Storing coffee beans the right way will ensure you get as much out of your cups of coffee as possible. After all, there's no point in buying a 6 lb bag of coffee beans and having it go stale after a few weeks.
So, how are you meant to store coffee beans ? And how to you know if they've gone stale ? Or even bad ?
We'll discuss this in detail today, so let's get into it. First, let's see what damages or dampens the flavor of coffee beans, so we know what to avoid.
What makes coffee beans stale ?
Stale coffee is the worst. It's still got caffeine, as we've noticed in my other post, but the flavor is all gone. How does this happen ?
As with spices and tea, flavor is very much influenced by exposure to air, humidity, other smells, heat, and direct sunlight.
So this is what you're going to need to avoid with your coffee beans storage strategy, otherwise you're going to be very unhappy with your coffee.
Exposure to air leads to oxidation, which is basically oxygen making the coffee release all its flavor. This is why an airtight container is mandatory when storing anything flavorful, otherwise the flavor will lose itself in the air.
It's also the way perfume works, or other scents made to give the air a specific smell. After a while, you'll notice they've worn off, because they've released completely into the air.
So this means that if you were to leaves your bag of roasted coffee beans opened on the counter for a whole week, only the lowest part of the bag would still retain some flavor. The upper and middle part would be very much exposed tot he air, and stale after a few days.
Humidity is another element that you must watch out for. It's usually the main culprit when spices and coffee beans develop mold.
Humid air, especially if warm, will lead to a very slow brewing of the coffee beans, which will lead to an odd flavor in them. This is before they even lose their flavor.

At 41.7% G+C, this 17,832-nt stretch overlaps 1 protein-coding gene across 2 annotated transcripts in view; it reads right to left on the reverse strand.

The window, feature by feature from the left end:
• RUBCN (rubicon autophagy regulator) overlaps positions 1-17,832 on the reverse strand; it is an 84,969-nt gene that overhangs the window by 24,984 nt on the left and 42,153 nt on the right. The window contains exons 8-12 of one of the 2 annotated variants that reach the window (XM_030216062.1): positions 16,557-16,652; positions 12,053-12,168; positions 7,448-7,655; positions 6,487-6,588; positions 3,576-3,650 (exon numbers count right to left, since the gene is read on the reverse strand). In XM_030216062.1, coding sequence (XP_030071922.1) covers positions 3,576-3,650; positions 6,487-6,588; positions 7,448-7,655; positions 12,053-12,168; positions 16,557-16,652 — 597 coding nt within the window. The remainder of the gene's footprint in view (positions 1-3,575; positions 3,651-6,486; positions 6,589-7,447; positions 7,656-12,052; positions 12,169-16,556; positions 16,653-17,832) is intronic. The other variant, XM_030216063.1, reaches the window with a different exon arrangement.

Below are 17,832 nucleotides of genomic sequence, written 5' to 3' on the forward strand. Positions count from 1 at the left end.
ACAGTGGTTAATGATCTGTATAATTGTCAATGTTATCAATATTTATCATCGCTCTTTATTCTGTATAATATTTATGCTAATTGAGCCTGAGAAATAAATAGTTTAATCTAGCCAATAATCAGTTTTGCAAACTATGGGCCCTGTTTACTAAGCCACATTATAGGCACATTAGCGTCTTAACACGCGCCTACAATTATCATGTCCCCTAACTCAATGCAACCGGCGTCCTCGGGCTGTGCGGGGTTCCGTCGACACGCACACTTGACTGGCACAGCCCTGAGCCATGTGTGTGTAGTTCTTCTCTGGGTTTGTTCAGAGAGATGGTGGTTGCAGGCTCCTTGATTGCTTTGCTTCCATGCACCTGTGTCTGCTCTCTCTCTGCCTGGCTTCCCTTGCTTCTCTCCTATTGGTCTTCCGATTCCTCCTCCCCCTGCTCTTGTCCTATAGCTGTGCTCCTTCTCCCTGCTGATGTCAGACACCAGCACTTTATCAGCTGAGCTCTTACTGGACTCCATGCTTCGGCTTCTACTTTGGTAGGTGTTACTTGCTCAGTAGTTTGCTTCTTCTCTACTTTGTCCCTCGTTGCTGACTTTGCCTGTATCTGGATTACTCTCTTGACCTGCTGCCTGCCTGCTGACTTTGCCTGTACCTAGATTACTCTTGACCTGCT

Moist air is not welcome for keeping scents intact, and as such should be avoided. This means not storing your coffee in the bathroom, or in the kitchen if you cook very often and there is lots of steam and hot air and very little ventilation.
Try to find a cool, dry space in your home to store the coffee. Each time you open the container a bit of moisture will seep in, so be careful. If you get an airtight container you'll get more protection from moist air.
Other smells can and will ruin you coffee. In some cases, it can be used to your advantage. For example if you want to infuse your coffee beans with cocoa or cinnamon or vanilla flavors, storing said spices with the coffee beans will flavor the accordingly.
However, this can go in the wrong direction if you store you coffee poorly. Say you get a coffee container and the lid won't close. This means that any time a strong smell is close to the coffee (like food, or perfume, or air freshener) then you're going to get flavored coffee.
This, again, is linked to having an airtight container. Airtight means no smells will go in or out, and not moisture as well.